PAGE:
For All Who Hunger

Somewhere around 2014/15 a series of what we might call Godincidences brought St Lydia’s to my attention. I had stumbled upon a subject for my Masters’ thesis that involved sacramental theology and communal tables – and in the process discovered this “dinner church” in Brooklyn that appeared to embody much of the theology I was advocating. At the same time, a friend moved to NYC and joined the church’s staff team; another friend found themselves there sporadically when in the city… I finally made my first visit in September 2015, when over a two week break post-MA break, I managed to spend four evenings at St Lydia’s. (I wrote a very enthusiastic write up in the days when I still blogged regularly.)

I returned to St Lydia’s multiple times – my last visit was just a couple of weeks before my friend Hannah left the team to move to Toronto in January 2019. Each time, I picked up the name badge I’d written in 2015 and got stuck into to dinner conversation, washing up (always my preferred post-dinner chore) and after-church drinks. It’s also thanks to Lydians that I have a favourite karaoke/Korean food haunt in Brooklyn.

The Lydians setting up for Advent 2017

In St Lydia’s, I found a place where the meaning of the Lord’s Supper was enacted with an authenticity that felt lacking in many other churches. All were welcome at the tables; all were fed, physically & spiritually. [I have never gotten over the communion service I attended at a church in LA where in order to receive bread and wine I’d have needed to hand over documentation to prove that I was entitled to it. Not what Jesus meant people!!]

In the five years since my first Lydian encounter, I’ve pondered setting up a version of dinner church in my own context. Various things have got in the way, and now who knows what might be possible in a Covid-19 world? But the principles behind it remain inspirational.

By a stroke of luck, I managed to get onto the launch team for the release of For All Who Hunger – the story of how St Lydia’s came to be, by its founder Emily Scott. An advance e-copy of the book landed with me last month, but I’ve discovered that being a church leader in the midst of a global pandemic doesn’t allow much time for reading. So I find myself having finally read it – mostly within a single afternoon/evening – a week after it’s official launch. (Although it looks like readers in the UK can’t buy it till the end of May, so I feel marginally less guilty.)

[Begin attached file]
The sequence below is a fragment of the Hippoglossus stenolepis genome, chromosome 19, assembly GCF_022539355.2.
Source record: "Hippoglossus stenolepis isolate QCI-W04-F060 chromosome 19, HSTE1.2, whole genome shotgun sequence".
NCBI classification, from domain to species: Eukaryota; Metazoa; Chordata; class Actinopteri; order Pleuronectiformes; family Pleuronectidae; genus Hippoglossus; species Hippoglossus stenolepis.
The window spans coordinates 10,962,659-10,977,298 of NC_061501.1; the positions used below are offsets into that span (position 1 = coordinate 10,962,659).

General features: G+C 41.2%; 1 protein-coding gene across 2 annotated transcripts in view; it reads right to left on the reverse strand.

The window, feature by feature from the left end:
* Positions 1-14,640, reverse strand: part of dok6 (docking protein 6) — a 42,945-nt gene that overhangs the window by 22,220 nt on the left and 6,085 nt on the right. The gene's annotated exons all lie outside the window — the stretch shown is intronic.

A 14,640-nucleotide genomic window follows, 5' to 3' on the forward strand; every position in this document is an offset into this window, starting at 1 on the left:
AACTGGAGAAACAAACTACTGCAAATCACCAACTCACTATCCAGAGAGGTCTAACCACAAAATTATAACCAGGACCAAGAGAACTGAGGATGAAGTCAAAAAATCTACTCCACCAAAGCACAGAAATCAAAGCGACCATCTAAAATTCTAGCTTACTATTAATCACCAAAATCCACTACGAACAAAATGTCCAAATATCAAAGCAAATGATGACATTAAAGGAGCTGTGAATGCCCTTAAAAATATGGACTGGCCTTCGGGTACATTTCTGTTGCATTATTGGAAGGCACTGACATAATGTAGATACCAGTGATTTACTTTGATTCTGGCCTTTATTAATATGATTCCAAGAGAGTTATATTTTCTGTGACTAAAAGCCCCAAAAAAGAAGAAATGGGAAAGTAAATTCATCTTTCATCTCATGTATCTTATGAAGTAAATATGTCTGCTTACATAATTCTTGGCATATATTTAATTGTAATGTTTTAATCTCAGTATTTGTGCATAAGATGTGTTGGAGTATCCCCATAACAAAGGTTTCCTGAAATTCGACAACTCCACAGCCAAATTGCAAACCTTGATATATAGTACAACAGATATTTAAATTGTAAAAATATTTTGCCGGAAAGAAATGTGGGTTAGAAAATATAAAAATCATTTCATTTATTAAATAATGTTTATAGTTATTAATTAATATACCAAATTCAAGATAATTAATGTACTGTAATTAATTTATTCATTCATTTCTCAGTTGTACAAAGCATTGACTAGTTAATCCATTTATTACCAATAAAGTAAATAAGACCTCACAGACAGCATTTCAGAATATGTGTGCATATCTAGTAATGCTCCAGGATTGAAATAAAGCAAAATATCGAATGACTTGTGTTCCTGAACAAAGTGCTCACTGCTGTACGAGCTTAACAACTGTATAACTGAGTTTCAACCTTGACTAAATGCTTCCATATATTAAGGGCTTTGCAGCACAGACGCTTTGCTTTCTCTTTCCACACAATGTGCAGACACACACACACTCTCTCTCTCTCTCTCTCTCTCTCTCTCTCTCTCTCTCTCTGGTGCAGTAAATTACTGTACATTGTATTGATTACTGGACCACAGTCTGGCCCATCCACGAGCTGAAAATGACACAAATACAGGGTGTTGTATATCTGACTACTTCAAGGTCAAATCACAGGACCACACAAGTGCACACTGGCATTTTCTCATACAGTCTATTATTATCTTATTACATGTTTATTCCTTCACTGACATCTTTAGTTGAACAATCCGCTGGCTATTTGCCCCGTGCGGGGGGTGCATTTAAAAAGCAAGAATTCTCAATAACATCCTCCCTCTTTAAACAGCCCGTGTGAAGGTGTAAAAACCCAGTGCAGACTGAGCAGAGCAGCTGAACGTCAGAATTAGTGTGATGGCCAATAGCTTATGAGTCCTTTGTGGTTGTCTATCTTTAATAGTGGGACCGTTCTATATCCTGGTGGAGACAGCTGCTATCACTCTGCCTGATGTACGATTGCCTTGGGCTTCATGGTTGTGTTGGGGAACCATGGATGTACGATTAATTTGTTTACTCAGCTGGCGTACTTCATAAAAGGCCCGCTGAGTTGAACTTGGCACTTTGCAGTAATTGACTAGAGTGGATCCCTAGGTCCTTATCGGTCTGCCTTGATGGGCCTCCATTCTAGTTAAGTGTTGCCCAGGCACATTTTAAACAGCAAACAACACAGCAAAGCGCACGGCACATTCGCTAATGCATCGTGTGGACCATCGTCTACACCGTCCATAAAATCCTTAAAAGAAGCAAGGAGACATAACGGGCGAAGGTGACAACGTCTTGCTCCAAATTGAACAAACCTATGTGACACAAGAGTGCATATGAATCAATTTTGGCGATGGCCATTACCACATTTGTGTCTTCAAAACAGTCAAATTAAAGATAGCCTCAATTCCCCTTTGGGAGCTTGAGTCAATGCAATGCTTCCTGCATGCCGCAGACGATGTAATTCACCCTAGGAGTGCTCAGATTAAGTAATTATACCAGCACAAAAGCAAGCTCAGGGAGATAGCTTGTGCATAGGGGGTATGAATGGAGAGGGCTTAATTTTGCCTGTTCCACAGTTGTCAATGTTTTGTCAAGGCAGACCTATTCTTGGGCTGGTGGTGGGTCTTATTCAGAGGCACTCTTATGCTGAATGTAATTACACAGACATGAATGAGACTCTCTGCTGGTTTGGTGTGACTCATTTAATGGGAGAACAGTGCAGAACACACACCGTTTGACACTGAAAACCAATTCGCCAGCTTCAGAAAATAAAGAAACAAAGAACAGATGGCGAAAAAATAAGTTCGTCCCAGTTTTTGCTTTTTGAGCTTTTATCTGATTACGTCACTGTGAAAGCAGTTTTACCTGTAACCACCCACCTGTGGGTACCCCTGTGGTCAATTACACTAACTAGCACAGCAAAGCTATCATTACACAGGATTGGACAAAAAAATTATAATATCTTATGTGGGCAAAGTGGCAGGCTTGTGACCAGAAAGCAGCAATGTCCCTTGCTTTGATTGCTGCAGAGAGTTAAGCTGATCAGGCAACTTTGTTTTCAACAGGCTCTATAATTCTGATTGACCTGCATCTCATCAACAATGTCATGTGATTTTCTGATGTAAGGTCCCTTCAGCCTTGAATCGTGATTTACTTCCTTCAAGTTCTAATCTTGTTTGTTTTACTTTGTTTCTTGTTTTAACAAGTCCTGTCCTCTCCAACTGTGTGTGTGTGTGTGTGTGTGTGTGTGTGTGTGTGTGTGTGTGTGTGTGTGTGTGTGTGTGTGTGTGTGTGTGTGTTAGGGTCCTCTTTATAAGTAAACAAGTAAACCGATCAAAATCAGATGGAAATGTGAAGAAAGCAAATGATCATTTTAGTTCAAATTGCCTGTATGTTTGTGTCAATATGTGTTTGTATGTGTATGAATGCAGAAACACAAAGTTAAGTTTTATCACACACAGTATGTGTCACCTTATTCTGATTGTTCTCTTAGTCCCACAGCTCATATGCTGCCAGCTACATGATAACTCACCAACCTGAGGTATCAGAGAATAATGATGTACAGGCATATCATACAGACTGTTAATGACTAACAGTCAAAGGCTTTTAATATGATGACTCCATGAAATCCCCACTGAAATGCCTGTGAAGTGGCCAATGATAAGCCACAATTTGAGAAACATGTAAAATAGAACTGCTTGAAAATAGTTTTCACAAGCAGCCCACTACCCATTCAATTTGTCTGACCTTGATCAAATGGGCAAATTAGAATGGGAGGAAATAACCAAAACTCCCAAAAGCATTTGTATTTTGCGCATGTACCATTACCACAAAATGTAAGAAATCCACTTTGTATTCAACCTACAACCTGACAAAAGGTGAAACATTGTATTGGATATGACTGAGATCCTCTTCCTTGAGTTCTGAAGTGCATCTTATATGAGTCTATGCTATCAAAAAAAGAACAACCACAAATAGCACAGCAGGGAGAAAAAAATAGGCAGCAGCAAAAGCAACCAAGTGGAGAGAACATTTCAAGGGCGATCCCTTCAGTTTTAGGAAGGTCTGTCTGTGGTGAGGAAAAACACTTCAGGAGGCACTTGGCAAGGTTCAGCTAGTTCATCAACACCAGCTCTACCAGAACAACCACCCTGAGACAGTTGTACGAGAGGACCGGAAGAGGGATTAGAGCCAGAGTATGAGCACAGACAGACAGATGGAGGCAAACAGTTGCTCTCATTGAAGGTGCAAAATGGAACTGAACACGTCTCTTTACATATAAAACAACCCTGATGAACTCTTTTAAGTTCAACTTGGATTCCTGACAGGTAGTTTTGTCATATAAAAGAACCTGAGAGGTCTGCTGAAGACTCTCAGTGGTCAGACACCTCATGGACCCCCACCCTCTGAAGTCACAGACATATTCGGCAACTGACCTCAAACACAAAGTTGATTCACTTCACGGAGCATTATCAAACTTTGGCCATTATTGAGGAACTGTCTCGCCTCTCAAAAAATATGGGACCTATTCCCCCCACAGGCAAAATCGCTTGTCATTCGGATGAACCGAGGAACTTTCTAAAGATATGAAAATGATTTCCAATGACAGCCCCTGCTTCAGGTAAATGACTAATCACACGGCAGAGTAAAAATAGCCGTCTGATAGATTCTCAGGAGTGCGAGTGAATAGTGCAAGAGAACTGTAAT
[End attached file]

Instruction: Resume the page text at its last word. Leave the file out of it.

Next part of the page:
British church culture currently seems very focused on church planting that results in large churches – particularly following the ‘resource church’ model. [Although who knows what the impact of Covid-19 will be on this? Perhaps we’ll be looking at planting lots more smaller churches….here’s hoping.] It was therefore refreshing to read Emily’s account of the slow grind in getting St Lydia’s off the ground.

“The part no one ever talks about is the humiliation. It’s humiliating to try to start a church in an aggressively secular city. To invite people to come to worship when they’ll likely think you’re unforgivably naïve, unsophisticated, uneducated, and conservative to believe in something so off-trend as God. It required divesting myself of the notion that I would ever, ever be anything resembling cool.”

For All Who Hunger isn’t a blueprint for starting up a church – every church, every leader and every community is different – but with its stories of how St Lydia’s evolved over the years, it provides examples that should inspire others. There’s common-sense relationship building – listening to people to hear what their needs are, rather than just barging in. Collaborating with the right people at the right time. Learning from those who were there first. There’s a powerful account of getting involved with Black Lives Matter and Faith in New York, told with acute awareness of white privilege. The description of the response to Hurricane Sandy hits particularly hard right now, as the world struggles to formulate a response to the pandemic. Who knows how St Lydia’s might have evolved were it not for the insight that that disaster provided?

The story of how the church evolved is told alongside (some of) the story of Emily’s own personal evolution.  As a single female church leader myself, I really appreciated Emily’s – often comedic, always realistic – insights into the perils of trying to date as a pastor! It concludes with her moving on from St Lydia’s – an important part of the journey that isn’t often told in this kind of book. St Lydia’s and Emily’s ministry continue, but in different places.

Ultimately, I’m grateful that there’s now a book I can point people towards when I tell them something of my own experience of St Lydia’s. Telling Brits to head over to the Atlantic for a Sunday or Monday night service isn’t particularly feasible, but reading this bridges that gap. It evokes so much of the atmosphere of St Lydia’s that when I finished reading late last night, I looked up from my iPad half expecting to be back in Brooklyn.

“St Lydia’s showed me abundance is a secret hidden inside of scarcity. It lives, tucked inside not-enoughness, waiting to show you that God does not do math. Abundance is discovering God’s provision right in the middle of your fret and worry.”

In praise of St Lydia’s

My trip to the States was essentially a “hooray for finishing my MA, let’s have a well deserved break” kind of holiday. It had been nearly 3 months since ordination and life had been pretty full-on, with getting to know Christ Church, my MA thesis and a freelance research project. It was to be a time for R&R and a complete break from life in London.